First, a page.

The Pit and the Pendulum, Part 2
Robert Baldwin, Music Director for the Salt Lake Symphony, Music Director for the Utah Philharmonia, and Director of Orchestral Activities at the University of Utah shares more of his thoughts on the importance of rhythm, meter, and tempo in music. He shares that music is not a perfect mathematical equation and neither is time in a musical piece. There is always ebb and flow. There is always adaptation, especially in live performances.
I’ll be climbing out of the pit after the last run of Susannah tonight. It’s been a great experience, and full of potential for the pondering mind. Inevitability. Events that lead to something else. The Grand Finale. That incessant beat of the clock, metronome, and human heart; counting down to a predestined end. Is this where we find meaningful rhythm and flow? Or is it rather a stream into which we we enter, subdivide, and play? Always present. Welcoming us to participate.
The problem with the first example, is that it is too clinical, too easy. In my experience it’s also completely wrong. The thought that music, creativity, or life itself can be relegated to mere numbers is a popular misconception. Yes, music is math. Life is math. Yes, proportions, ratios and relationships certainly exist. But as human beings, our lives simply don’t operate this way. Science is starting to…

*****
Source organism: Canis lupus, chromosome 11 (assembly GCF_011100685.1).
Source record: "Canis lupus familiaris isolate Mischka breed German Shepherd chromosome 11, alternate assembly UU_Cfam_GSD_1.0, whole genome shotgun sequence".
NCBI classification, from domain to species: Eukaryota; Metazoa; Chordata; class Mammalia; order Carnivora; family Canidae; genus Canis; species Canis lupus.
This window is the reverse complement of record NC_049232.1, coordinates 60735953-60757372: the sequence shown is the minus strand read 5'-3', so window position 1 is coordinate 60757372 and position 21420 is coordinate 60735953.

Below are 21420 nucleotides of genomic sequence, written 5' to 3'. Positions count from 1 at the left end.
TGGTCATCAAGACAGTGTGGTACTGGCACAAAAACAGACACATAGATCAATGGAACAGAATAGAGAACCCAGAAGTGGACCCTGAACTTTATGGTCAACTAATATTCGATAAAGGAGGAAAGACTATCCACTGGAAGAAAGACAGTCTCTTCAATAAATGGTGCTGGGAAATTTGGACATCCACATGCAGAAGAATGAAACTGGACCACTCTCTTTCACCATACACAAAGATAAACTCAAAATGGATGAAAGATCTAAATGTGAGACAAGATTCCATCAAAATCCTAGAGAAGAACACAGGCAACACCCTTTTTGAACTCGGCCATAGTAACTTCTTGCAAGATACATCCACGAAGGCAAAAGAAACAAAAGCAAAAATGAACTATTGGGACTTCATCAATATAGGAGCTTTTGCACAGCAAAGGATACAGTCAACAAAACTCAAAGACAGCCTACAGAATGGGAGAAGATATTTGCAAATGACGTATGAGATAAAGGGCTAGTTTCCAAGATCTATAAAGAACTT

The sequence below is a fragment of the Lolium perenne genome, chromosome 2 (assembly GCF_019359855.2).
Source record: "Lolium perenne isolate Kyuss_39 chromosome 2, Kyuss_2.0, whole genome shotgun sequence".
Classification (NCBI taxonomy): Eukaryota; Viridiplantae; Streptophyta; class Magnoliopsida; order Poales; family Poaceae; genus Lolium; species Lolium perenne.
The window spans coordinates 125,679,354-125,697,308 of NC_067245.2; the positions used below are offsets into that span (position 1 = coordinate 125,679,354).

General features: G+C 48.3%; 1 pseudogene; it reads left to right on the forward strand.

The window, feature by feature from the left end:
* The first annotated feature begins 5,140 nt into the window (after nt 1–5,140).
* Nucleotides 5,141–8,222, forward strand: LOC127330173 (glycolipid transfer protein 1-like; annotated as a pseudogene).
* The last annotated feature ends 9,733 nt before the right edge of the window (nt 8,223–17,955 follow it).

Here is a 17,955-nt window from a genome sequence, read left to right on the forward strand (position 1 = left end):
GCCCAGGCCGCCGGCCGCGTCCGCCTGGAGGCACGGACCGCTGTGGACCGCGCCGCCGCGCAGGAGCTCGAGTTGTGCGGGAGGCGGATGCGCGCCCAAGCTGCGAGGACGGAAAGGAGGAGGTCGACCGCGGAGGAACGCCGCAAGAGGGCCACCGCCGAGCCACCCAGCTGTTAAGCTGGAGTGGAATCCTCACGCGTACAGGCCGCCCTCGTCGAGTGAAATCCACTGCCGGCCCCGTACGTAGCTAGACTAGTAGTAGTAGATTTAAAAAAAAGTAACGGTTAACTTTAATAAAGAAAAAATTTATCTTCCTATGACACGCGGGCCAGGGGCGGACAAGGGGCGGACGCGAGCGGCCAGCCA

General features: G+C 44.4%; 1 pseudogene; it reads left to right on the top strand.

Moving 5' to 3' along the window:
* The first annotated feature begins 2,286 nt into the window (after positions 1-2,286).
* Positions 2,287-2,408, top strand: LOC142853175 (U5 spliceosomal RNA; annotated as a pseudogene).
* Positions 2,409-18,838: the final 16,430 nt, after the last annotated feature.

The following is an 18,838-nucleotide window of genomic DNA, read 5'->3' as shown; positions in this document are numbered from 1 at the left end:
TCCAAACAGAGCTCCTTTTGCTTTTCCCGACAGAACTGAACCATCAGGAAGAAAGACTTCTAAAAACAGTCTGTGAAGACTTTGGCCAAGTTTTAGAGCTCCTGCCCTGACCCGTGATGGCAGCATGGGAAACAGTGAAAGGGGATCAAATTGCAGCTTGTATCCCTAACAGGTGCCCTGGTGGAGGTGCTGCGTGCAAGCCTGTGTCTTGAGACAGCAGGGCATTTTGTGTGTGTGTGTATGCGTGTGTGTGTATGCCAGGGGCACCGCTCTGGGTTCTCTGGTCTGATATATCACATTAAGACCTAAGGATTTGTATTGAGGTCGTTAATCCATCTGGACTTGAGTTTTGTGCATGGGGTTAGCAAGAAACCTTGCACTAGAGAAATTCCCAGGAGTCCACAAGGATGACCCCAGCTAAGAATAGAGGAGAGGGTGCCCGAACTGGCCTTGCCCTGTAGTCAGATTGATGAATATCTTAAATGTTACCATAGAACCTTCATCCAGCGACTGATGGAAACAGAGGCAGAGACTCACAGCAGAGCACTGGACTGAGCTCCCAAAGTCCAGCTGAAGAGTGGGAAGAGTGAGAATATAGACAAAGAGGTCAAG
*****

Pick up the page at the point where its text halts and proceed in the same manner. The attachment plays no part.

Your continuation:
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Posted on April 30, 2012, in Music Education, Thoughts on Music and tagged afc, afc ben, afc ben burt, afcben, afcben burt, afcbenburt, afc_ben, afc_benburt, american festival chorus, american festival singers, americanfestivalchorus, americanfestivalsingers, arts, arts education, beat, before the downbeat, beforethedownbeat, ben, ben burt, benjamin, benjamin burt, breath, breathe, breathe in music, breathing, breaths, burt, choir, choir conductor, choir music, choral, choral music, chorus, classical, classical music, Conducting, conductor, count singing, director, ebb and flow, Education, impact of music, inner pulse, meter, music, Music director, music education, music equation, music impact, music science, music teacher, music teaching, music teaching tips, notes, one two tee four, opera, orchestra, orchestra conductor, orchestra pit, phrases, phrasing, pit, pitch, pitches, pulse, rhythm, Robert Baldwin, Salt Lake Symphony, saltlakesymphony, sing, singing, sound qualiity, symphony, tempo, timbre, tone, United States, University of Utah, utah, utah classical, utah classical music, utah music, utah philharmonia, utahphilharmonia. Bookmark the permalink. 1 Comment.